Neck Management in Patients Undergoing Postradiotherapy Salvage Laryngeal Surgery for Recurrent/Persistent Laryngeal Cancer
Version of Record online: 2 JAN 2009
Copyright © 2006 The Triological Society
Volume 116, Issue 10, pages 1864–1866, October 2006
How to Cite
Farrag, T. Y., Lin, F. R., Cummings, C. W., Koch, W. M., Flint, P. W., Califano, J. A., Broussard, J., Bajaj, G. and Tufano, R. P. (2006), Neck Management in Patients Undergoing Postradiotherapy Salvage Laryngeal Surgery for Recurrent/Persistent Laryngeal Cancer. The Laryngoscope, 116: 1864–1866. doi: 10.1097/01.mlg.0000234917.08822.cd
- Issue online: 2 JAN 2009
- Version of Record online: 2 JAN 2009
- Manuscript Accepted: 15 JUN 2006
- Recurrent laryngeal cancer;
- neck dissection
Objective: To determine a plan for the management of cervical lymph nodes in patients undergoing salvage laryngeal surgery (SLS) for recurrent/persistent laryngeal cancer after primary radiotherapy (RT).
Study Design: Retrospective chart review.
Methods: Charts of 51 consecutive patients who had salvage total or supracricoid laryngectomy with or without neck dissection for recurrent/persistent laryngeal squamous cell carcinoma after primary RT from 1988 to 2005 in our institution were reviewed. No patients received concomitant or neo-adjuvant chemotherapy. Thirty-four patients underwent SLS along with unilateral or bilateral neck dissection, whereas 17 patients underwent the SLS without neck dissection. Reports of preRT and preSLS staging of the primary tumor and the neck, recorded using the TNM system, were reviewed. Reports of the final histopathologic examination for the excised laryngeal cancer and cervical lymph nodes were reviewed.
Results: Thirty-four patients underwent SLS with unilateral or bilateral neck dissection. The preRT staging of the primary tumor for those 34 patients showed that 32 (94%) were staged T-1 (14) and T-2 (18), whereas the preSLS staging of the primary tumor for those 34 patients showed that 29 (85%) were staged T-3 and T-4. The postSLS final histopathologic examination of the excised lymph nodes in those 34 patients demonstrated that 30 (88%) did not have any evidence of nodal metastasis. On comparing patients with and without nodal metastasis (on their postSLS final histopathology), we found that the preSLS neck staging, based on computed tomographic (CT) scanning of the neck, was significantly associated with the negative/positive postSLS status of nodal metastasis (P = .006). Of 29 patients staged preSLS as N-0, 28 (97%) patients did not have nodal metastasis on their postSLS final pathology (negative predictive value = 97%, confidence interval, 82.2–99.9). PreRT neck staging, preRT and preSLS staging of the primary tumor, along with laryngeal subsite involvement (supraglottis, glottis, subglottis) did not significantly correlate with the status of neck metastasis on final postSLS histopathology (P = .68, 0.78, 0.49, and 0.42, respectively). None of the 34 patients had any neck tumor recurrence in the postSLS follow-up period (median, 3 yr). In addition, all 17 patients who underwent SLS without neck dissection were staged N-0 both before RT as well as preSLS, and none developed neck disease in the postSLS follow-up period (median, 2.5 yr).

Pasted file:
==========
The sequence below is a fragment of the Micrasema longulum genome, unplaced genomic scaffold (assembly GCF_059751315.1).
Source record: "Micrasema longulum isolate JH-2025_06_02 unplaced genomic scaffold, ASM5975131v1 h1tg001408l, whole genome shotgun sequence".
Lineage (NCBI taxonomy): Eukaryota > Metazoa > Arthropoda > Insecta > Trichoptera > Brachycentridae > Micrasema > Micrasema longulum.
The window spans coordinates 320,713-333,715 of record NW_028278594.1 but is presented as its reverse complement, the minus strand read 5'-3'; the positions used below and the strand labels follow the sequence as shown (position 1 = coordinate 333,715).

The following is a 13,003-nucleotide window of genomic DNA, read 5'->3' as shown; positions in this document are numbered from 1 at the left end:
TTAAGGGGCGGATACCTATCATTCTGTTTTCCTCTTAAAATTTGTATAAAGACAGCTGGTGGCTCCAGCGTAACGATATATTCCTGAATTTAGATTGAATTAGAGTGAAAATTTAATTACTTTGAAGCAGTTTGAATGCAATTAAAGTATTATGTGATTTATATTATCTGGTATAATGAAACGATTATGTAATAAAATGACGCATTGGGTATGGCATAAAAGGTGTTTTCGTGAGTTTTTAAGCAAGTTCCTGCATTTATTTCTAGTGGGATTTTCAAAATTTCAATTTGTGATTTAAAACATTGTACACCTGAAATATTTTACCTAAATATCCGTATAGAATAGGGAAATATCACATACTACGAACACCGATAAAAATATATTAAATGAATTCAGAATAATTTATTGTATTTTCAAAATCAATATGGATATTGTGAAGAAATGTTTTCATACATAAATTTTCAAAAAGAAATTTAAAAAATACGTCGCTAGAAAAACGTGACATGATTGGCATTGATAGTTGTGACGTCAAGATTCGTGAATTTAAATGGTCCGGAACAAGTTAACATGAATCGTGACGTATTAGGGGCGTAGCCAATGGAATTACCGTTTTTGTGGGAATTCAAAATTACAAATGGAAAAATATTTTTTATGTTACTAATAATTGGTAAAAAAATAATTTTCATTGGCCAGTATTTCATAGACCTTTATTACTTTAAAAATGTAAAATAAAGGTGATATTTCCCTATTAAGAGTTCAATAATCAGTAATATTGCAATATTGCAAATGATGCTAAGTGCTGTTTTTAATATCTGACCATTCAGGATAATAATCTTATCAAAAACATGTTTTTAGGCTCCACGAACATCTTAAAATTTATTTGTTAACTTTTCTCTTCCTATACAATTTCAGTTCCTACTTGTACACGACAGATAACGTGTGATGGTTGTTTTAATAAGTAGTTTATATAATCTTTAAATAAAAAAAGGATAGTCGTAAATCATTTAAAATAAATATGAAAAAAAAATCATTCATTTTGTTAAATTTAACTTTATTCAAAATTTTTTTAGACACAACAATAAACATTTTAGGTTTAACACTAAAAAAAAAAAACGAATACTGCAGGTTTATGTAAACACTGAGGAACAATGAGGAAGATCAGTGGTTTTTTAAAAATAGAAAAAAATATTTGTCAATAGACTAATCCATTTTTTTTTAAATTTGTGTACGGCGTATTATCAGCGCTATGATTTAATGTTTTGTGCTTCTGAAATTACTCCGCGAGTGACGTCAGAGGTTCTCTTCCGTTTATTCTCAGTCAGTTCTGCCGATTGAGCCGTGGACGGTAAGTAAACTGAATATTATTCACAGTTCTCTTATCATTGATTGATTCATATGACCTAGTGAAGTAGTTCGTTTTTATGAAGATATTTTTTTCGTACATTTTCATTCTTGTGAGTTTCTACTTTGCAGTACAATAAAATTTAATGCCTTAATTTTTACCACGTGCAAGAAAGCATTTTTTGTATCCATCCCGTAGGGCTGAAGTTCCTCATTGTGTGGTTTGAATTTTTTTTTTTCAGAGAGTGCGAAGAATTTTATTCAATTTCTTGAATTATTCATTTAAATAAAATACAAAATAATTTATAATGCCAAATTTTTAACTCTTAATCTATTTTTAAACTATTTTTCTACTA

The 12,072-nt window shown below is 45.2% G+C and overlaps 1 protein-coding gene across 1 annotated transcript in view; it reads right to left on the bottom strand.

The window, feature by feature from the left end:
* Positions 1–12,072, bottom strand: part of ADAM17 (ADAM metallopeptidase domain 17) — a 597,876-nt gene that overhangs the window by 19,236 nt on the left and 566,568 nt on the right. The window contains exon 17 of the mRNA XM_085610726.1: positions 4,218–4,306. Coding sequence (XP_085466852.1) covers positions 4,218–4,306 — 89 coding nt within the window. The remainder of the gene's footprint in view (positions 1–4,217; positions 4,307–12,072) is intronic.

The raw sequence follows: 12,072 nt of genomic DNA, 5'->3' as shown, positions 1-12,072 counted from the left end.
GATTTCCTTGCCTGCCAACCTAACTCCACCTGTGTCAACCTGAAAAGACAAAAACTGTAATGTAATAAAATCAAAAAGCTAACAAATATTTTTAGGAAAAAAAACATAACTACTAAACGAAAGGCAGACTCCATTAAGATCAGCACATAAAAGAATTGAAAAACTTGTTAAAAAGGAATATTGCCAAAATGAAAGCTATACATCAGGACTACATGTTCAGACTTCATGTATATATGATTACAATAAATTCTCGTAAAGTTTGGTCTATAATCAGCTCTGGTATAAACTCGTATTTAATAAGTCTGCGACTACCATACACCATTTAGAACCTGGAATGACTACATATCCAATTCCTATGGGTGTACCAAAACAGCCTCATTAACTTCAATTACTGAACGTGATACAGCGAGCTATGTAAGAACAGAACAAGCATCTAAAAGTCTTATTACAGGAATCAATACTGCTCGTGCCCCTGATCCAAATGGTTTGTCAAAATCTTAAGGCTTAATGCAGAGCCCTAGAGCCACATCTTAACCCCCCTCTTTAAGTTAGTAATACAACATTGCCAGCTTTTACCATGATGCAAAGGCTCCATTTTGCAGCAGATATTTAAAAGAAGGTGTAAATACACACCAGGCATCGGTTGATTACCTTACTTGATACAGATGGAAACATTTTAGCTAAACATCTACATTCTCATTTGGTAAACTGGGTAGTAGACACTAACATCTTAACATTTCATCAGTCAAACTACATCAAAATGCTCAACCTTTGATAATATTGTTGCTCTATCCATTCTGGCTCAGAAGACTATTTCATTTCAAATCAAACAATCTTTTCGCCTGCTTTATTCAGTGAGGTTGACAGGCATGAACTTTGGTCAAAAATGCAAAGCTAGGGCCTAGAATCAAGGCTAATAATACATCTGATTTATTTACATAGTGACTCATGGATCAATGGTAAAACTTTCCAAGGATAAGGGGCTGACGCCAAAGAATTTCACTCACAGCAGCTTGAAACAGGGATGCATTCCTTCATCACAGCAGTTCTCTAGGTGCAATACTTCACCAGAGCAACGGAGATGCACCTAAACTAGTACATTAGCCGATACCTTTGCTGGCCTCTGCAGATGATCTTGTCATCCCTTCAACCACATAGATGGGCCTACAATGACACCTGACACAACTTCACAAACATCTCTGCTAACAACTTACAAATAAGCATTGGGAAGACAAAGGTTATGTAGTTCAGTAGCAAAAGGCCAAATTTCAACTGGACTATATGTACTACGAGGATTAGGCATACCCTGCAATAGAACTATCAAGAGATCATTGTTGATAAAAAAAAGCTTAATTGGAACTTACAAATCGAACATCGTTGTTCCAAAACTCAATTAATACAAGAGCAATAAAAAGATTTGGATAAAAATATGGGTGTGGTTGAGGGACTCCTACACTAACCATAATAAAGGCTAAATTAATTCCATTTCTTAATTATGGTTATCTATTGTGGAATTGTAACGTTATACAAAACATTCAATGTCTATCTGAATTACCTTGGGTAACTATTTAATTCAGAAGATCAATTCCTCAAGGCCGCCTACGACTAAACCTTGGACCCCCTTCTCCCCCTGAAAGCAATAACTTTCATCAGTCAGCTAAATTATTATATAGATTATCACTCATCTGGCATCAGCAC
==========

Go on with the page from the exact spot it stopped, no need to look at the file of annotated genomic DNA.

Conclusion: Management of the neck in patients undergoing salvage total or supracricoid laryngectomy for laryngeal cancer recurrence/persistence after primary RT should be based on the preSLS CT staging of the neck. Patients staged N-0 preSLS are not likely to harbor occult nodal metastasis and therefore may not require elective neck dissection.